Brazilian culture is Yes – as I’ve said – unique. An envy of a lot of the world in many respects. But, given this culture, and the characteristics that it is honed, you can easily find yourself a little embarrassed, humiliated even in so many ways. From my observations and experiences during the last few days, I’ve formulated a few rules I like to call “Unless you want to be humiliated in Brazil, don’t…”. Here are the Top 5:
5. Unless you want to be humiliated in Brazil, don’t drink too many caipirinhas. As I’ve said – they’re like death. Of the devil. Trust me…
4. Unless you want to be humiliated in Brazil, don’t go strutting around the beach with no shirt on if you are a fat dude wearing Speedos. For the sake of both yourself and the mental well-being of those around you. You don’t quite compare to the beautiful people around… Just don’t – ok?. Luckily for you, I won’t post any photos of those who violate this “rule”.
3. Unless you want to be humiliated in Brazil, don’t try to speak Portuguese. Are you fluent? No? Then don’t. As much as I like to speak the vernacular, Portuguese is a crazy language, with crazy intonations and pronunciations and just leads to humiliation. Since when was it so difficult to say ‘hamburger’ or ‘pizza’?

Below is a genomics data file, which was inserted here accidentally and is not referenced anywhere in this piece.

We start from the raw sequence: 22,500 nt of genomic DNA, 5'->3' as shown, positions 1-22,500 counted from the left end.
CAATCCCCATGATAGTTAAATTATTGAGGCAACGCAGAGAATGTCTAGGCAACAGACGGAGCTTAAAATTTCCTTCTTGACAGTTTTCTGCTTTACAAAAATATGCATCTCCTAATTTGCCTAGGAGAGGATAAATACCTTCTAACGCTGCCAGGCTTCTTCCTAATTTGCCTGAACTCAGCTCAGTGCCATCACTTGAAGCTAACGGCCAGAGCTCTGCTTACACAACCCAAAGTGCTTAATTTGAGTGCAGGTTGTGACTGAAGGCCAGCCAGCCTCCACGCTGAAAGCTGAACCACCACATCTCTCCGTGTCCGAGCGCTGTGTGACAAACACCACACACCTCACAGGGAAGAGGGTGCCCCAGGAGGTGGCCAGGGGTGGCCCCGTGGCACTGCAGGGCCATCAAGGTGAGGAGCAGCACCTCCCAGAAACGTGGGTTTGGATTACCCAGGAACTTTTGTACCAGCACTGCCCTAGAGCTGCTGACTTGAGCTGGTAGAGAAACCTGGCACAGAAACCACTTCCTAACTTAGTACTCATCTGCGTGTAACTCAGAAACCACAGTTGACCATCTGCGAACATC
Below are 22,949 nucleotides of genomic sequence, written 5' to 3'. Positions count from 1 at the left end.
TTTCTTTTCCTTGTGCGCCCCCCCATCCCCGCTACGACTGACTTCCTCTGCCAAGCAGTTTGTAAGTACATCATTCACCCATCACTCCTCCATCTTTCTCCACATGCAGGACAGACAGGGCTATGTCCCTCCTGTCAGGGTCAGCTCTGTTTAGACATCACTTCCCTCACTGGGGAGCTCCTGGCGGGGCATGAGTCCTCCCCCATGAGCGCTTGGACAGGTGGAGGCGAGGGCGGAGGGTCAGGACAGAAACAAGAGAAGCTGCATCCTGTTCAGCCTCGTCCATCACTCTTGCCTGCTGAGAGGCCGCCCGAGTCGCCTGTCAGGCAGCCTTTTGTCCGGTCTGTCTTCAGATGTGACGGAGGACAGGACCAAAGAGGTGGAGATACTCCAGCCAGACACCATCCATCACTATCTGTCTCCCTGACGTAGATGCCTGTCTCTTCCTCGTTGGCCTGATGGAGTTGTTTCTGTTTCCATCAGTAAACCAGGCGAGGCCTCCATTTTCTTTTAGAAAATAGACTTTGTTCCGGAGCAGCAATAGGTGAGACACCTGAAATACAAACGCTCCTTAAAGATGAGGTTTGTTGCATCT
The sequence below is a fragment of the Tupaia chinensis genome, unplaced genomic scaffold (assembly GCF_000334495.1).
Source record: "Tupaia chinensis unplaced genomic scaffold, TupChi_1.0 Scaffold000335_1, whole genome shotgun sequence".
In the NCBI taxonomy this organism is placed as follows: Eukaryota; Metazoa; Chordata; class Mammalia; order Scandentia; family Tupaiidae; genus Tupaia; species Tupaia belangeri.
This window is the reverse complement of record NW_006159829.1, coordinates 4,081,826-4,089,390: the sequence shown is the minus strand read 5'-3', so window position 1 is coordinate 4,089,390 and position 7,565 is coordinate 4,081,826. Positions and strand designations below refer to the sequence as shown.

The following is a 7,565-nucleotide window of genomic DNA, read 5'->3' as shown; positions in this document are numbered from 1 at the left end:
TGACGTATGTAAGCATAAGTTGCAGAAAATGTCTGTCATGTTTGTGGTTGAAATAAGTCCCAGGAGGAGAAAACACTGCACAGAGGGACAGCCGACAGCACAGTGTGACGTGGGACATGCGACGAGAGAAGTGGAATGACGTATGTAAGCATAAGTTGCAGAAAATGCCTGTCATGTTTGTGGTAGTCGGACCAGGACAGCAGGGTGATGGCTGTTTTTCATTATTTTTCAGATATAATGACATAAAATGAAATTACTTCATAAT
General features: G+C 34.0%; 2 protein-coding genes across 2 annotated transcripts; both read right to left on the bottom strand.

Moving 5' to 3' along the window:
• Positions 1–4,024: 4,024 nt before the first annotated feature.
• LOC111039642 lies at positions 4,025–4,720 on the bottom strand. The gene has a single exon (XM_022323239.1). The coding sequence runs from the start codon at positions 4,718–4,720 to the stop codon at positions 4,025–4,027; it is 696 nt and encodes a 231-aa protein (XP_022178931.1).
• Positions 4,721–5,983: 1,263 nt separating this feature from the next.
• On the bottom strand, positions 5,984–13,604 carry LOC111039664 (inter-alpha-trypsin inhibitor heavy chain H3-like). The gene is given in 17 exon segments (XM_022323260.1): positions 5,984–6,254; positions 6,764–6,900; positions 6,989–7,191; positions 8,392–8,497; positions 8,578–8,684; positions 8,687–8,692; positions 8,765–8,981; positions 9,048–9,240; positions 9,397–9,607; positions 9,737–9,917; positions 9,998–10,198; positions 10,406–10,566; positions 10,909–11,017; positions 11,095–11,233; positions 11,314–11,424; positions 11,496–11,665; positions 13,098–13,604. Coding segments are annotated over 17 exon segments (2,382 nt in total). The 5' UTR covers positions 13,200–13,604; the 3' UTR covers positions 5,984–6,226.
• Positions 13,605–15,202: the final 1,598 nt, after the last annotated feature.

2. Unless you want to be humiliated in Brazil, don’t go anywhere near a soccer ball. Consider it a death trap. I don’t care if you are Messi (well, maybe HE could get away with taking on the beach crowd at Impanena). The old, fat dude on the beach will still make you look a fool. My tip: If a ball comes near you – run. Run away…
1. And my #1 rule for “Unless you want to be humiliated in Brazil” is don’t get into a situation where the police want to search you. They seem to like to search people. Sometimes for no apparent reason. Not fun. In fact, down right humiliating… And if there’s one thing that can be said for Rio cops – they’re thorough…
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Some photos from my time in rio…
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The Brazilian Pantanal is located in southeast Brazil. It is the world’s largest wetlands. It is its own little world completely different from the rest of the country